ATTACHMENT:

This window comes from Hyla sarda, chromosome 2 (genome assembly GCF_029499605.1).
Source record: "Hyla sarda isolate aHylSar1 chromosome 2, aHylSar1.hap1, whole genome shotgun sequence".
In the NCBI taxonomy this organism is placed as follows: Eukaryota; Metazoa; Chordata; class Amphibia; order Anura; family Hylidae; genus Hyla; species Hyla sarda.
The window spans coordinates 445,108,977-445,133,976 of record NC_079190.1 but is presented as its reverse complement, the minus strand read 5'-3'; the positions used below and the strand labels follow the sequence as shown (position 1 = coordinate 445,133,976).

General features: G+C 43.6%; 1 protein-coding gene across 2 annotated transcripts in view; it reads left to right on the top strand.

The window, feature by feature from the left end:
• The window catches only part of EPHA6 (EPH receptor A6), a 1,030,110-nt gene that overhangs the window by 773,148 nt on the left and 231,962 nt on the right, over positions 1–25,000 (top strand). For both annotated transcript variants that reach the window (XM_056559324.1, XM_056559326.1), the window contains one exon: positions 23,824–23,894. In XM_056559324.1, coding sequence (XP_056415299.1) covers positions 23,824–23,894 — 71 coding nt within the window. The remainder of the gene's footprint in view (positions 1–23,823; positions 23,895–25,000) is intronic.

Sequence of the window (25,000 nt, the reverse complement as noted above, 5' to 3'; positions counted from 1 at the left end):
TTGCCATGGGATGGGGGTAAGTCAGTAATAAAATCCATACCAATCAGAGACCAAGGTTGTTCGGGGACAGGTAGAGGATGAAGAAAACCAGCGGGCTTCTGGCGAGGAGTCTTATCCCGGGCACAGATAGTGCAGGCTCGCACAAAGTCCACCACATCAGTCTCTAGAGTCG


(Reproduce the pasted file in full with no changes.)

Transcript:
This window comes from Hyla sarda, chromosome 2 (genome assembly GCF_029499605.1).
Source record: "Hyla sarda isolate aHylSar1 chromosome 2, aHylSar1.hap1, whole genome shotgun sequence".
In the NCBI taxonomy this organism is placed as follows: Eukaryota; Metazoa; Chordata; class Amphibia; order Anura; family Hylidae; genus Hyla; species Hyla sarda.
The window spans coordinates 445,108,977-445,133,976 of record NC_079190.1 but is presented as its reverse complement, the minus strand read 5'-3'; the positions used below and the strand labels follow the sequence as shown (position 1 = coordinate 445,133,976).

General features: G+C 43.6%; 1 protein-coding gene across 2 annotated transcripts in view; it reads left to right on the top strand.

The window, feature by feature from the left end:
• The window catches only part of EPHA6 (EPH receptor A6), a 1,030,110-nt gene that overhangs the window by 773,148 nt on the left and 231,962 nt on the right, over positions 1–25,000 (top strand). For both annotated transcript variants that reach the window (XM_056559324.1, XM_056559326.1), the window contains one exon: positions 23,824–23,894. In XM_056559324.1, coding sequence (XP_056415299.1) covers positions 23,824–23,894 — 71 coding nt within the window. The remainder of the gene's footprint in view (positions 1–23,823; positions 23,895–25,000) is intronic.

Sequence of the window (25,000 nt, the reverse complement as noted above, 5' to 3'; positions counted from 1 at the left end):
TTGCCATGGGATGGGGGTAAGTCAGTAATAAAATCCATACCAATCAGAGACCAAGGTTGTTCGGGGACAGGTAGAGGATGAAGAAAACCAGCGGGCTTCTGGCGAGGAGTCTTATCCCGGGCACAGATAGTGCAGGCTCGCACAAAGTCCACCACATCAGTCTCTAGAGTCG